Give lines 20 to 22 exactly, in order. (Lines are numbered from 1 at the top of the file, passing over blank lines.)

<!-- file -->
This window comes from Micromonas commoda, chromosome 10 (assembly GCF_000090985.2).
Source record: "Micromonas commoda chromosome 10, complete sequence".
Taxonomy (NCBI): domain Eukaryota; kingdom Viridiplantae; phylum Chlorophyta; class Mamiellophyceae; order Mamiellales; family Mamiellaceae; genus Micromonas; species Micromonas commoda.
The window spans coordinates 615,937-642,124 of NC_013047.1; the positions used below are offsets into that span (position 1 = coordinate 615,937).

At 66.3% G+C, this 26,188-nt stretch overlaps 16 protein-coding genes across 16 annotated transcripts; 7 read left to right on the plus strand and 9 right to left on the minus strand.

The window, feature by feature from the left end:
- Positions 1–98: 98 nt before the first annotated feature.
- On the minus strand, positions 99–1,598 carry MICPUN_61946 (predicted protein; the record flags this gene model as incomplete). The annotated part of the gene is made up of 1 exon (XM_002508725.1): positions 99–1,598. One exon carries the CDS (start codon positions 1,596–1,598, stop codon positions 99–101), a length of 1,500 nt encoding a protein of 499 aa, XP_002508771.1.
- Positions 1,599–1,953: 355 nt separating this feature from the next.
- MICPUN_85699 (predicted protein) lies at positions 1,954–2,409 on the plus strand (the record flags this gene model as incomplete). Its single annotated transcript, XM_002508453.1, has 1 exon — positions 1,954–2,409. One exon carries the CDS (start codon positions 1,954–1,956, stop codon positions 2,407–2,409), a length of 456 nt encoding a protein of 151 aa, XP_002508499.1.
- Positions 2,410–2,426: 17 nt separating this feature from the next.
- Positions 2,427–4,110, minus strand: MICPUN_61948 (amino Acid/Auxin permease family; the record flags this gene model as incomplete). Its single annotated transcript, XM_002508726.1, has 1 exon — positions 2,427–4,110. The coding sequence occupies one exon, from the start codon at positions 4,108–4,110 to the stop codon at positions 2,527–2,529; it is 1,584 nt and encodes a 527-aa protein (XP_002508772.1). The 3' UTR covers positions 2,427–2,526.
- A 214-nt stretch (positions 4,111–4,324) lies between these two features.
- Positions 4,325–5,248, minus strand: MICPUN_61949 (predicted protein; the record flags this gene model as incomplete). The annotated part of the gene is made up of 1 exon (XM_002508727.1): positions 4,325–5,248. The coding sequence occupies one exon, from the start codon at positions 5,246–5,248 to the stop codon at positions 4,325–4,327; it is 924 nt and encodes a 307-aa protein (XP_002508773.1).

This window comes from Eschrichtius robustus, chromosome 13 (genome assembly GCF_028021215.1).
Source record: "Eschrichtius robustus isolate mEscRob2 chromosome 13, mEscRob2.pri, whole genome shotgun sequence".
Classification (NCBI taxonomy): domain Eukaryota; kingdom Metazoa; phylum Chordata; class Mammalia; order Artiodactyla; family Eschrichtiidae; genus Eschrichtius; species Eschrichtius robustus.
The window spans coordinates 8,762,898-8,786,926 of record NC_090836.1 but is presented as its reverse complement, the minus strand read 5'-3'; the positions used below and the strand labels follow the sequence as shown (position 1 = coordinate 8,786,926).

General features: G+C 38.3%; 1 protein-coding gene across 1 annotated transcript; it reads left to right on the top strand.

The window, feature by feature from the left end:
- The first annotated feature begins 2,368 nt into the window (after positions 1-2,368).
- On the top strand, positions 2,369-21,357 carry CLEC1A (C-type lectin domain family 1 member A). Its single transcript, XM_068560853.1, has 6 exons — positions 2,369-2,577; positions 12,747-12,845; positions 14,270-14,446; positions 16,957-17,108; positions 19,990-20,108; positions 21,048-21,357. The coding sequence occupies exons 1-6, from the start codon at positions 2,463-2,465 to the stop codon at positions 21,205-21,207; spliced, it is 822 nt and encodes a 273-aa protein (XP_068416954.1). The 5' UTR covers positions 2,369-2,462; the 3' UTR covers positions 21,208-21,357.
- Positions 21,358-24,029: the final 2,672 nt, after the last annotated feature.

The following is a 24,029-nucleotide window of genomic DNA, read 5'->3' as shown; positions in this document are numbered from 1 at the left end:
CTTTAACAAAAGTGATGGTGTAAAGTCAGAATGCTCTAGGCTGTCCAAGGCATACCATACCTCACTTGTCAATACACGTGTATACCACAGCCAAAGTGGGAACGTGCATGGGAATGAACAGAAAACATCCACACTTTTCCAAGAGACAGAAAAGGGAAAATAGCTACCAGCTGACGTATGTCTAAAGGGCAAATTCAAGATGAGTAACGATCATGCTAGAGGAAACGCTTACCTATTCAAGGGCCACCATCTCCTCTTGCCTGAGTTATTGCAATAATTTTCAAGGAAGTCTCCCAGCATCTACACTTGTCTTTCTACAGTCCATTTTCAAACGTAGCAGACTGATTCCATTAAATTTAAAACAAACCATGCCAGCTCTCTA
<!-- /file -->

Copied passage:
The window, feature by feature from the left end:
- The first annotated feature begins 2,368 nt into the window (after positions 1-2,368).
- On the top strand, positions 2,369-21,357 carry CLEC1A (C-type lectin domain family 1 member A). Its single transcript, XM_068560853.1, has 6 exons — positions 2,369-2,577; positions 12,747-12,845; positions 14,270-14,446; positions 16,957-17,108; positions 19,990-20,108; positions 21,048-21,357. The coding sequence occupies exons 1-6, from the start codon at positions 2,463-2,465 to the stop codon at positions 21,205-21,207; spliced, it is 822 nt and encodes a 273-aa protein (XP_068416954.1). The 5' UTR covers positions 2,369-2,462; the 3' UTR covers positions 21,208-21,357.